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Classrooms after September 11, 2001

Editor's Note

The Extreme Real Example: Classrooms after the Events of September 11th 2001. The title says it all.

I suspect that almost everyone who reads this has faced the challenge of deciding how to address 9/11 in the classroom. And probably Columbine, or maybe just an earthquake. Good teachers probably used pretty much the skills they always use, however numbly. We'd like to have models, and yet, as Carra Hood, the guest editor of this special issue argues, it is also the immediacy-the lack of mediation for the moment--that sometimes makes the moment teachable.

This is the first issue online of Across the Disciplines, a new publication that merges Language and Learning Across the Disciplines with academic.writing, which was already online. LLAD had not intended to be isolationist - we published an issue dealing with international WAC in February 20002. But print technology has limited our reach. By joining forces with academic.writing in the WAC Clearinghouse we know we will freely make this work available to everyone with access to a computer, wherever they are around the world.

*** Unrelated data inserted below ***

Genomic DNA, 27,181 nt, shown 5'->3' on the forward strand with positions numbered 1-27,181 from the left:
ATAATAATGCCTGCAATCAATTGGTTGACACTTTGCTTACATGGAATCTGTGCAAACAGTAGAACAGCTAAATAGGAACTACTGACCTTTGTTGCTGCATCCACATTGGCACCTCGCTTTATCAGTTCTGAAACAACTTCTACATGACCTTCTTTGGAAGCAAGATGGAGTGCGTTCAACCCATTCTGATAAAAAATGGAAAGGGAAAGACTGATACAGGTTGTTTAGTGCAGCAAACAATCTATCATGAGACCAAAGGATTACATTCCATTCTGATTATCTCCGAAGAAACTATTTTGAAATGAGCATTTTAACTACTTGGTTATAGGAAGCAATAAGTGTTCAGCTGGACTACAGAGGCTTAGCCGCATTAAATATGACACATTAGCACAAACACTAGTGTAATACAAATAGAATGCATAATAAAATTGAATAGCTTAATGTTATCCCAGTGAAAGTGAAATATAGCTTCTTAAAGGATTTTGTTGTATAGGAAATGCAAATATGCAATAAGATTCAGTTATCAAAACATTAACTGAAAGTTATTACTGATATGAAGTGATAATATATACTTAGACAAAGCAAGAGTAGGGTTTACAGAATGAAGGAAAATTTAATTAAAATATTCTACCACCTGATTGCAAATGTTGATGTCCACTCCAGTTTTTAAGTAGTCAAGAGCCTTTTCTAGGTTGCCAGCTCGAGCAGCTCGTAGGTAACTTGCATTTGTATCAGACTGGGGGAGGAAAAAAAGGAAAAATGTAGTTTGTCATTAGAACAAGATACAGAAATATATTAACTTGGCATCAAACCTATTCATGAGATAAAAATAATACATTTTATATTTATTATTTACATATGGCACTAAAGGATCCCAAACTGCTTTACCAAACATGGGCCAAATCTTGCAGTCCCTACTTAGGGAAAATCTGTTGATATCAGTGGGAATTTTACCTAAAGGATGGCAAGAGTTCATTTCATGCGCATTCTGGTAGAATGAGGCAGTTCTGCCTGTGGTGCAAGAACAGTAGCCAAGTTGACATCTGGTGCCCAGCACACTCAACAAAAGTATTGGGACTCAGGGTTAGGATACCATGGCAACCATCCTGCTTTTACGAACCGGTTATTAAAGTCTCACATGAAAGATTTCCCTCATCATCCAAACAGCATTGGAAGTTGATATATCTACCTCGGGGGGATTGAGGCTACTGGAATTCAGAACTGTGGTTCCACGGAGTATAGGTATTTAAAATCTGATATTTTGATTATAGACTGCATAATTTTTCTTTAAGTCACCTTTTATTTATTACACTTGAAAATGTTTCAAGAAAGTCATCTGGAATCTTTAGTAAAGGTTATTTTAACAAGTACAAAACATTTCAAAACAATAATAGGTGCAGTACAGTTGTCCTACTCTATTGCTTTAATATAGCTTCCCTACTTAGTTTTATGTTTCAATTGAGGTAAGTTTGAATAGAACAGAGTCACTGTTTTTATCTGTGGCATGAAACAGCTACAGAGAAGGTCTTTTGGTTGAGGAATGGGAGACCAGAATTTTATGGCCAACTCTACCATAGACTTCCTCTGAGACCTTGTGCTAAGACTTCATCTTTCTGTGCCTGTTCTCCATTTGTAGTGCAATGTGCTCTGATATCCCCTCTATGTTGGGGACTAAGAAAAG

Among our new advantages is the opportunity to publish more material, and to utilize rolling submissions where traditional constraints unduly limit. The essays included here would have filled the usual LLAD issue, but the online venue has made it possible to extend both in time and space. Promising contributions that are not quite ready at this point will be added soon.

We don't yet know just where and how Across the Disciplines will change, but we do know we will continue to with our mission to support and advance the goals of writing across the curriculum, as that expands to speaking and electronic forms of communication. It's all about preparing future generations.

-- Sharon Quiroz
Editor